Of course host based settings can be used with all families of cameras (e.g. also mvBlueFOX).

Host based settings are:

  • look-up table (LUTOperations)
  • color correction (ColorTwist)

The block diagram of the camera shows where the different settings can be found in the data flow of the image data.

To show the different color behaviors, we take a color chart as a starting point:

Figure 1: Color chart as a starting point

If we take a SingleFrame image without any color optimizations, an image can be like this:

Figure 2: SingleFrame snap without color optimization
Figure 3: Corresponding histogram of the horizontal white to black profile

As you can see,

  • saturation is missing,
  • white is more light gray,
  • black is more dark gray,
  • etc.
Note
You have to keep in mind that there are two types of images: the one generated in the camera and the other one displayed on the computer monitor. Up-to-date monitors offer different display modes with different color spaces (e.g. sRGB). According to the chosen color space, the display of the colors is different.

The following figure shows the way to a perfect colored image

Figure 4: The way to a perfect colored image

including these process steps:

  1. Do a Gamma correction (Luminance),
  2. make a White balance and
  3. Improve the Contrast.
  4. Improve Saturation, and use a "color correction matrix" for both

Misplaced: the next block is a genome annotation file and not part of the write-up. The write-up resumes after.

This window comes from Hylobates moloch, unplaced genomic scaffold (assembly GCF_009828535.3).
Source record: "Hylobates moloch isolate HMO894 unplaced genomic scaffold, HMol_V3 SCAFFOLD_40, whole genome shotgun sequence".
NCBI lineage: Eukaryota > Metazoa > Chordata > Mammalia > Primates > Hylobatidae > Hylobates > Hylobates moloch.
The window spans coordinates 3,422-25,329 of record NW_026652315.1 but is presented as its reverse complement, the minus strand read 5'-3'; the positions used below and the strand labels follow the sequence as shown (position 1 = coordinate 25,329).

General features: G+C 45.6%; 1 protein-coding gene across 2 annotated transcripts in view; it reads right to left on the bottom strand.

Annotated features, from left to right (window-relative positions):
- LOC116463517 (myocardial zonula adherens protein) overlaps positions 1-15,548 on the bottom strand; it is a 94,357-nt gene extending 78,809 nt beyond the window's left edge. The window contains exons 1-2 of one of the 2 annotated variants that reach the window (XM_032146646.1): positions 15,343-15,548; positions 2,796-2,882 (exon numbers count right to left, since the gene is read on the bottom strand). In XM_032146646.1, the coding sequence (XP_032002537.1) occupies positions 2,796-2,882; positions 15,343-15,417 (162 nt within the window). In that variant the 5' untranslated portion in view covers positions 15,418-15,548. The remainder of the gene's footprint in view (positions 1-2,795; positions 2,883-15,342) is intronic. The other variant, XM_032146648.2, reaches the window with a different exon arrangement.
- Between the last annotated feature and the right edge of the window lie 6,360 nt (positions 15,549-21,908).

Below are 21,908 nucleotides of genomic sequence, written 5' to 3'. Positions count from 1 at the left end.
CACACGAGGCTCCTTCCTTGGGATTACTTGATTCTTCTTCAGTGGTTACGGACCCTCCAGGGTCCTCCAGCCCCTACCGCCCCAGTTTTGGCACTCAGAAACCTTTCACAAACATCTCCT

1. the sensor and / or
    2. the monitor.

The following sections will describe the single steps in detail.

Step 1: Gamma correction (Luminance)

First of all, a Gamma correction (Luminance) can be performed to change the image in a way how humans perceive light and color.

For this, you can change either

  • the exposure time,
  • the aperture or
  • the gain.

You can change the gain via wxPropView like the following way:

  1. Click on "Setting -> Base -> Camera -> GenICam -> LUT Control -> LUT Selector".
  2. Afterwards, click on "Wizard" to start the LUT Control wizard tool.
    The wizard will load the data from the camera.

    Figure 5: Selected LUT Selector and click on wizard will start wizard tool
    Figure 6: LUT Control
  3. Now, click on the "Gamma..." button
  4. and enter e.g. "2.2" as the Gamma value:

    Figure 7: Gamma Parameter Setup
  5. Then, click on "Copy to..." and select "All" and
  6. and click on "Enable All".
  7. Finally, click on Synchronize and play the settings back to the device (via "Cache -> Device").

    Figure 8: Synchronize

After gamma correction, the image will look like this:

Figure 9: After gamma correction
Figure 10: Corresponding histogram after gamma correction
Note
As mentioned above, you can do a gamma correction via ("Setting -> Base -> ImageProcessing -> LUTControl"). Here, the changes will affect the 8 bit image data and the processing needs the CPU of the host system:

Figure 11: LUTControl dialog

Just set "LUTEnable" to "On" and adapt the single LUTs like (LUT-0, LUT-1, etc.).

Step 2: White Balance

As you can see in the histogram, the colors red and blue are above green. Using green as a reference, we can optimize the white balance via "Setting -> Base -> Camera -> GenICam -> Analog Control -> Balance Ratio Selector" ("Balance White Auto" has to be "Off"):

  1. Just select "Blue" and
  2. adjust the "Balance Ratio" value until the blue line reaches the green one.

    Figure 12: Optimizing white balance
  3. Repeat this for "Red".

After optimizing white balance, the image will look like this:

Figure 13: After white balance
Figure 14: Corresponding histogram after white balance

Step 3: Contrast

Still, black is more a darker gray. To optimize the contrast you can use "Setting -> Base -> Camera -> GenICam -> Analog Control -> Black Level Selector":

  1. Select "DigitalAll" and